Once upon a time, I interned for an aspiring food celebrity. She was lovely, and had cobbled together a hodgepodge food career — catering, selling fancy granola bars, writing a food blog. I helped her with all of these ventures. Sunday mornings were for watching chick flicks in her apartment, cross-legged, and wrapping granola nut squares into sleeves of plastic.
Christmastime, we catered a really fancy event for socialites, with clinky glasses and tiny dresses. I remember a sense of panic — a million paper-thin sheets of prosciutto to roll into cylinders and tie with neat chive bows, the clock ticking, my forehead slick with hot basement and determination sweat.
At the end of the night, prosciutto and pearly scallops gone, we emerged from the kitchen basement out into the glittery party and toasted with the fancy guests. I felt self conscious in my black caterer garb, everyone all dressed up and jaunty.
But ugly outfit and all, I met a gorgeous restaurateur with an Australian accent and green-grey eyes and scruff. We talked in a corner with our bubbly, making snide remarks about the socialite cohort. He touched my arm. Our laughter felt twinkly. A few hours later, we were riding on his motorcycle over the Brooklyn Bridge, the night on our backs, the air soft and electrifying against our faces.
We had fun, but I knew I really liked him when he had me over to his Brooklyn Heights apartment for risotto. Mushroom risotto. So classic, so romantic. I grated parmesan and felt that spine-tingly feeling of liking a man who cooks you risotto, watching him stirring the rice, folding in a knob of sunshine-yellow butter.
It didn’t work out, but I had happy memories, carb-related and otherwise. The next summer, thinking I wanted to be a chef, I worked on the line in a sweaty midtown kitchen. It was all the things I was expecting — so hot my brain hurt, manic. I got screamed at regularly. A fellow cook singed my wrist. I left so tired my bones ached. I hated it; I loved it.
I worked mostly at the station that made all the hot sides. It was an American, classic sort of menu: I cooked mashed potatoes, sautéed spinach, succotash, mac n’ cheese. But my absolute favorite thing to make was risotto.
Now it’s my go-to. I love having dishes that I return to, but they’re more templates than formulas, and I riff on the theme. Risotto is good with mushrooms, always. I’ve also had success with butternut squash and sage, saffron and shrimp, pesto and goat cheese, and whatever veggie bounty the market offers.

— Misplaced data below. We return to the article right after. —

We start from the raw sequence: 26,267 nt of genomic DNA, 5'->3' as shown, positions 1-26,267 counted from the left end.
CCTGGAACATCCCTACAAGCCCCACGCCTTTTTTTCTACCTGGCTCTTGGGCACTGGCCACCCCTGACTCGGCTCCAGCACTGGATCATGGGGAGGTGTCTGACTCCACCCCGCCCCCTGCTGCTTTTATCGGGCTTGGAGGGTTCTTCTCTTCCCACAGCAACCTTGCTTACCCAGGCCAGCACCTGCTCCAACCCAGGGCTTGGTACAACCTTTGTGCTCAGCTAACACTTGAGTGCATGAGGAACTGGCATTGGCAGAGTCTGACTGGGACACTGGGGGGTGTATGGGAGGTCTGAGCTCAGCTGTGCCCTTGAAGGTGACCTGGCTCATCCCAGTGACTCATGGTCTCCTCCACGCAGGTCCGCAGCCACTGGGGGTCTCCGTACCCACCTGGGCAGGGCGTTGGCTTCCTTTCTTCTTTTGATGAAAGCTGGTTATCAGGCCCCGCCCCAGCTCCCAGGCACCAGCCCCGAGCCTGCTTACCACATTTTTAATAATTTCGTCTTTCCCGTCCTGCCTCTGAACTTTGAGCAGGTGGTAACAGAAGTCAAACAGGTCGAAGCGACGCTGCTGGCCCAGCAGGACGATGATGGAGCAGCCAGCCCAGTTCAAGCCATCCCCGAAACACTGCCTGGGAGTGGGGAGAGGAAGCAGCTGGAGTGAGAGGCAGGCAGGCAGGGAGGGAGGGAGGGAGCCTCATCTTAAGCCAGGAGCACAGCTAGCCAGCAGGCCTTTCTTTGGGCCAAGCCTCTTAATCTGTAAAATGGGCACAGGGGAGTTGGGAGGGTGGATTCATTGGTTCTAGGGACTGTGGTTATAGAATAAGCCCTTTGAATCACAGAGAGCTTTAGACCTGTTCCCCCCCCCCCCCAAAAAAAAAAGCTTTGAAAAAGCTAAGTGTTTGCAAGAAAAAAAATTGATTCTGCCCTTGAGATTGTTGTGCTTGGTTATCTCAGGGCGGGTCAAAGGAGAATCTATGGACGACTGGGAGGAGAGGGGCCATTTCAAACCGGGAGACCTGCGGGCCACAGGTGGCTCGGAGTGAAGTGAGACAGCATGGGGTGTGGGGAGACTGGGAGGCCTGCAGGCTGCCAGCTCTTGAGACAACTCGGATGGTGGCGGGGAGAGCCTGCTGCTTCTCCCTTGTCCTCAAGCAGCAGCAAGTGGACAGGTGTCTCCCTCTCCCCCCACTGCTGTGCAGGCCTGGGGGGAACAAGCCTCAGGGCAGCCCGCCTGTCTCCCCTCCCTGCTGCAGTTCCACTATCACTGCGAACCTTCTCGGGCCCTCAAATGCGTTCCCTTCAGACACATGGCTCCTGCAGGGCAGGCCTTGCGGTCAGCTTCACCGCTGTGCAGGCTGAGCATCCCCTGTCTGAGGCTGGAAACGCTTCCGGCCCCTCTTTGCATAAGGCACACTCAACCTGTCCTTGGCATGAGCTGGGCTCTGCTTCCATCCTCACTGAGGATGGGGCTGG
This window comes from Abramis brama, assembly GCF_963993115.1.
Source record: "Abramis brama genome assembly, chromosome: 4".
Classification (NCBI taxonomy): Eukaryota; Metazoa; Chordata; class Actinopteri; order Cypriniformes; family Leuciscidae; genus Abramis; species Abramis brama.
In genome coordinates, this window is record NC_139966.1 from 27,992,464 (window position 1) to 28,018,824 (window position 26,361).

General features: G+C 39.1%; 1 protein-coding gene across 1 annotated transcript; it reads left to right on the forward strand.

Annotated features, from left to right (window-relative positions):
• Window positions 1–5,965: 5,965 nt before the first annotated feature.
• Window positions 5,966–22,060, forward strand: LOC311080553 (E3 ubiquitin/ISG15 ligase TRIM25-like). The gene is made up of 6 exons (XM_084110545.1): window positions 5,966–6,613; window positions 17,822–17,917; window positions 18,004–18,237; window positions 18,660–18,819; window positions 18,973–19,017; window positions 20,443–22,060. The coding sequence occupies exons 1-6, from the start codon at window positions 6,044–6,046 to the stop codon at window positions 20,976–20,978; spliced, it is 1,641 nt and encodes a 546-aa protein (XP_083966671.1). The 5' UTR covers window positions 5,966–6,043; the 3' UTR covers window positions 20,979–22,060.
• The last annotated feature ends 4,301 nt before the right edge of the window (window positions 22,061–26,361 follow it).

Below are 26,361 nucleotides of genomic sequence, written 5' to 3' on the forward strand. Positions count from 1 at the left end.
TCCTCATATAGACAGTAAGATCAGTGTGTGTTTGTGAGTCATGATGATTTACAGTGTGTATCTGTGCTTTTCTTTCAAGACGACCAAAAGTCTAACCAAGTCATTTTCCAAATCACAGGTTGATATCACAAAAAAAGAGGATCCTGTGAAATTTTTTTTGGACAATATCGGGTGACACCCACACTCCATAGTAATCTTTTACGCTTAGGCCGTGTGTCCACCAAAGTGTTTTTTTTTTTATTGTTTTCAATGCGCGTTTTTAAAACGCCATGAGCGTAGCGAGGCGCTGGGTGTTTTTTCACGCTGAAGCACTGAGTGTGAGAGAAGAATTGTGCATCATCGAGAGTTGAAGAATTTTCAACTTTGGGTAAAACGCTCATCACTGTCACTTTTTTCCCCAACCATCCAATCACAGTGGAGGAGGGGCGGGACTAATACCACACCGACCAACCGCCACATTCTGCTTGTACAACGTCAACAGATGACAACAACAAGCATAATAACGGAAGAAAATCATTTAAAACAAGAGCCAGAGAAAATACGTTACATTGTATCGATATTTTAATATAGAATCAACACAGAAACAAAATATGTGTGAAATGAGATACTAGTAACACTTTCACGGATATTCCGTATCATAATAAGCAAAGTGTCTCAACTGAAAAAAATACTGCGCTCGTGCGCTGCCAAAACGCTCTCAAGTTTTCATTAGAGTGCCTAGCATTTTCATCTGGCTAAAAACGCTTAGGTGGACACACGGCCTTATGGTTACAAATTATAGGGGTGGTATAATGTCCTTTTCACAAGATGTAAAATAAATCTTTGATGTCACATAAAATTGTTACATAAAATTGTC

I went to the little market by my old apartment for inspiration and what did I find? Mushrooms galore!
Stunning hen of the woods, chanterelles, and oyster mushrooms. And the prices? Not exorbitant! No way to cheer me up like some beautiful mushrooms. I was all smiles the whole way back to my apartment.
Mushrooms are nearly all water, and a big, generous bag of ‘shrooms cooks down to almost nothing. So I did it up with my bounty. No such thing as too many mushrooms.
What better way to showcase earthy, umami-packed, rich mushrooms than with creamy risotto? At my restaurant, we were proponents of “the more butter, the better” philosophy, but I prefer not to eat a stick of butter for dinner, so I use a rather modest amount. The result is still totally creamy, lush and feels decadent, not health-foody or something. It was some bang up risotto.
Here’s my risotto process:
1. Sauté my mountain of mushrooms in as many batches as it takes, with just a bit of olive oil, butter, and salt (Or whatever veggies I am using!)
2. Warm up some stock — veggie or chicken or whatever you have, keep it ready on your stovetop
3. Sauté leeks, shallots, and garlic in good olive oil, until translucent
4. Add aborio rice, season generously; let rice toast for about 5 minutes, keep stirring
5. Deglaze the pan with a glug of white wine
Here’s where the serious stirring comes in. Add a ladle-full of hot stock. Keep adding and stirring, adding and stirring, until the rice gets creamy and unctuous and transcendent (For me, this requires a watchful eye, and tasting). It should take forever, or anything…maybe 10 minutes.
Add all the mushrooms in and stir. Finish with a big handful of grated parmesan, a chunk of butter, and perhaps a sprinkle of herbs (If I was using goat cheese, or pesto, I’d fold in these goodies at the finale).
So easy, so tasty, and good!
I served my creation with a big green salad with a mustardy vinaigrette, to play off the risotto’s richness, and a bottle of riseling, for the same reason.
I have little patience, and I am terrible at slowing down. Making things in my kitchen forces me to stop running. It takes how long it takes. Just gotta stand there and stir. Maybe with a glass of wine and some old-school music blasting. The sum is much greater than its parts — rice and wrist action and a few minutes. Mid-bowl, everything is better, transformed.